What’s my typical day like? Hectic! Unpredictable! Cool! Most of the day I’m on discovery calls with customers discussing how our platform can help them. Next I could be making a presentation with an Account Representative to a board room. After that I could be on a WebEx with a customer helping them troubleshoot a process. This could, and has, happened all in one day.

What does it take to be a Sales Engineer? It takes a lot of skills and creative ability. I’m not just saying that to make myself sound awesome, it’s a tough job and can be stressful at times. Despite that, Sales Engineering is a rewarding career. As I said above, I’m in the Goldilocks zone! Sounds great, right? Ready to sign up at your local startup as a Sales Engineer? Not so fast, there are a few things you need to know to be successful at it. Let me share with you 6 key thoughts I’ve learned if you’re considering becoming a Sales Engineer.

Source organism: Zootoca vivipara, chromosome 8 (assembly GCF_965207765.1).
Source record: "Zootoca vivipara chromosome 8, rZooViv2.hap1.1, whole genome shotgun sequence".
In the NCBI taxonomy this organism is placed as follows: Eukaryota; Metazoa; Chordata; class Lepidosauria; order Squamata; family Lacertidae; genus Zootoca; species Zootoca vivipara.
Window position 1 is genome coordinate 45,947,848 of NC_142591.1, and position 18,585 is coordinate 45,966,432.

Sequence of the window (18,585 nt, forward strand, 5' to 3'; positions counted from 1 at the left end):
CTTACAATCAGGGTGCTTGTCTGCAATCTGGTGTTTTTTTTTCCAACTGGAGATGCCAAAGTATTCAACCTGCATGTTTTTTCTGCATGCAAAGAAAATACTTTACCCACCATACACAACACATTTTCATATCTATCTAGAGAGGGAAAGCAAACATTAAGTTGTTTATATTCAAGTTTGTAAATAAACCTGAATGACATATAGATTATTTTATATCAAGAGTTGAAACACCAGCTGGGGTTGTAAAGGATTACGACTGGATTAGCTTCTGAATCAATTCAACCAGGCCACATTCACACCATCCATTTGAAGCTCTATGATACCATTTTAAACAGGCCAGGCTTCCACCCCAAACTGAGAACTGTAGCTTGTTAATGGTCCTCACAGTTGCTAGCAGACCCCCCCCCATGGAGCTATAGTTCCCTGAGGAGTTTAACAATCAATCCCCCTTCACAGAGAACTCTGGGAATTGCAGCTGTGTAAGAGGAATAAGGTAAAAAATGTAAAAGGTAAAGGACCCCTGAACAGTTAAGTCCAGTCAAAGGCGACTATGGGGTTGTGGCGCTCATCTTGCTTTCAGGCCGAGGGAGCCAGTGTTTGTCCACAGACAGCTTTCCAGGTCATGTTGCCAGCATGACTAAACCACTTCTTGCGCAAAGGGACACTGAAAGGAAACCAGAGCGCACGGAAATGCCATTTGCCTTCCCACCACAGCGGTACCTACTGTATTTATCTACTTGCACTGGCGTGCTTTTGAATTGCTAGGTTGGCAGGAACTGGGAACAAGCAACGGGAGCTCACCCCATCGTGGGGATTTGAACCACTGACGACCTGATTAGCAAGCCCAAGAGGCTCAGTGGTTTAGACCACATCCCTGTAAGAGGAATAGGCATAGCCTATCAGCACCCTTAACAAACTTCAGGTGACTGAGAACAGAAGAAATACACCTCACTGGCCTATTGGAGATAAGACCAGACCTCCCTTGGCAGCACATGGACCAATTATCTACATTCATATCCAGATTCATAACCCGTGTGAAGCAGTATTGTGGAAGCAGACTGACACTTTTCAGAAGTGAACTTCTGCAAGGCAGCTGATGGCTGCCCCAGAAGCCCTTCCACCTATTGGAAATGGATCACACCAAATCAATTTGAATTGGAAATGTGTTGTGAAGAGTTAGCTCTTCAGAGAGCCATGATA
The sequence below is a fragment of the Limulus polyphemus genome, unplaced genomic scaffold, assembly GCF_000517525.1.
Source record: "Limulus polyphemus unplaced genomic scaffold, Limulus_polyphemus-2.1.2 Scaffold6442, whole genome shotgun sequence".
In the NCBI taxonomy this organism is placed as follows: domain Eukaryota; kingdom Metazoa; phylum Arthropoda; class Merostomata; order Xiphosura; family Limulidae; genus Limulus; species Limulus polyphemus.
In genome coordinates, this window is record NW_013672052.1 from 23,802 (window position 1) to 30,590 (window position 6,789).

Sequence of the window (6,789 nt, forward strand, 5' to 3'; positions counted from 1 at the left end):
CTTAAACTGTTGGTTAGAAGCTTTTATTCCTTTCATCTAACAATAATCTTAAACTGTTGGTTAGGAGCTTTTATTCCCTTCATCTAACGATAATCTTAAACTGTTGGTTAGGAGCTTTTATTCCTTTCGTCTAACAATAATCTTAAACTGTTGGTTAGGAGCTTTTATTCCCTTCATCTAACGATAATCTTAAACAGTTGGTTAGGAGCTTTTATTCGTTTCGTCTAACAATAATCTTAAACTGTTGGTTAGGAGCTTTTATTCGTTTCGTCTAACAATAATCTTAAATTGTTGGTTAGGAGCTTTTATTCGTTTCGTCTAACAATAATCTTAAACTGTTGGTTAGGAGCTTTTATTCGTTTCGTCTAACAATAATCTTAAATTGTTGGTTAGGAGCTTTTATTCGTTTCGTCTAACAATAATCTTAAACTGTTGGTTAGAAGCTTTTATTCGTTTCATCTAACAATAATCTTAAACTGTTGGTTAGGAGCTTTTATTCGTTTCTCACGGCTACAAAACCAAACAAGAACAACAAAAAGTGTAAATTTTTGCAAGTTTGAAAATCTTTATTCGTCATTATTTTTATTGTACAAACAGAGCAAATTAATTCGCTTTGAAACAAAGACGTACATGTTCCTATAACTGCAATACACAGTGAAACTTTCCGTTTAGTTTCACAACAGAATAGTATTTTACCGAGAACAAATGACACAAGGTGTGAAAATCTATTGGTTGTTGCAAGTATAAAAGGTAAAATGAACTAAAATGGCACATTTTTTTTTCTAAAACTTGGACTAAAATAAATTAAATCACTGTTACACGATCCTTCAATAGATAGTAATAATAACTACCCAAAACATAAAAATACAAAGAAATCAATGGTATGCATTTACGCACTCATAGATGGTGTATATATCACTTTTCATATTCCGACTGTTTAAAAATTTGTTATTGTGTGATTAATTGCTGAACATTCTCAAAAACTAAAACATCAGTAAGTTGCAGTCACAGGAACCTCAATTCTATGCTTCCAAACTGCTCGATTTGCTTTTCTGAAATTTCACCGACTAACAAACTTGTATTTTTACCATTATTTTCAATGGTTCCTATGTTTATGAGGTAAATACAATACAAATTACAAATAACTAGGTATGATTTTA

Tips on being a Sales Engineer

Know thy product – Yes, you need to know you’re product inside out. You need to know what it can do and what it can’t. You need to know how to set it up in a customer’s environment, or be able to find the right resource to help in your company.

Be creative – If you have a flexible product, you will need to be able to use it in creative ways. Likewise, you need to misuse it too. Sometimes the customer has strange requirements and you need to figure out how to get it done!

Stamina – You’re going to be busy. Prepare to take calls after hours, before hours, on a train, in an airport, etc. I joke that my life would end if I lost my mobile phone.

Attitude – You must have an open and engaging attitude. This I can not stress enough. Learn from peers, learn from competitors, learn for everyone in your company. Have a can do” attitude and never shy away from hard problems.

Persevere – Sometimes after a great proof of value (POV), a customer will go dark.” You thought this was sure win and then everything becomes anticlimactic. Like a pregnant pause, you need to help your sales team push through this and reengage your customer.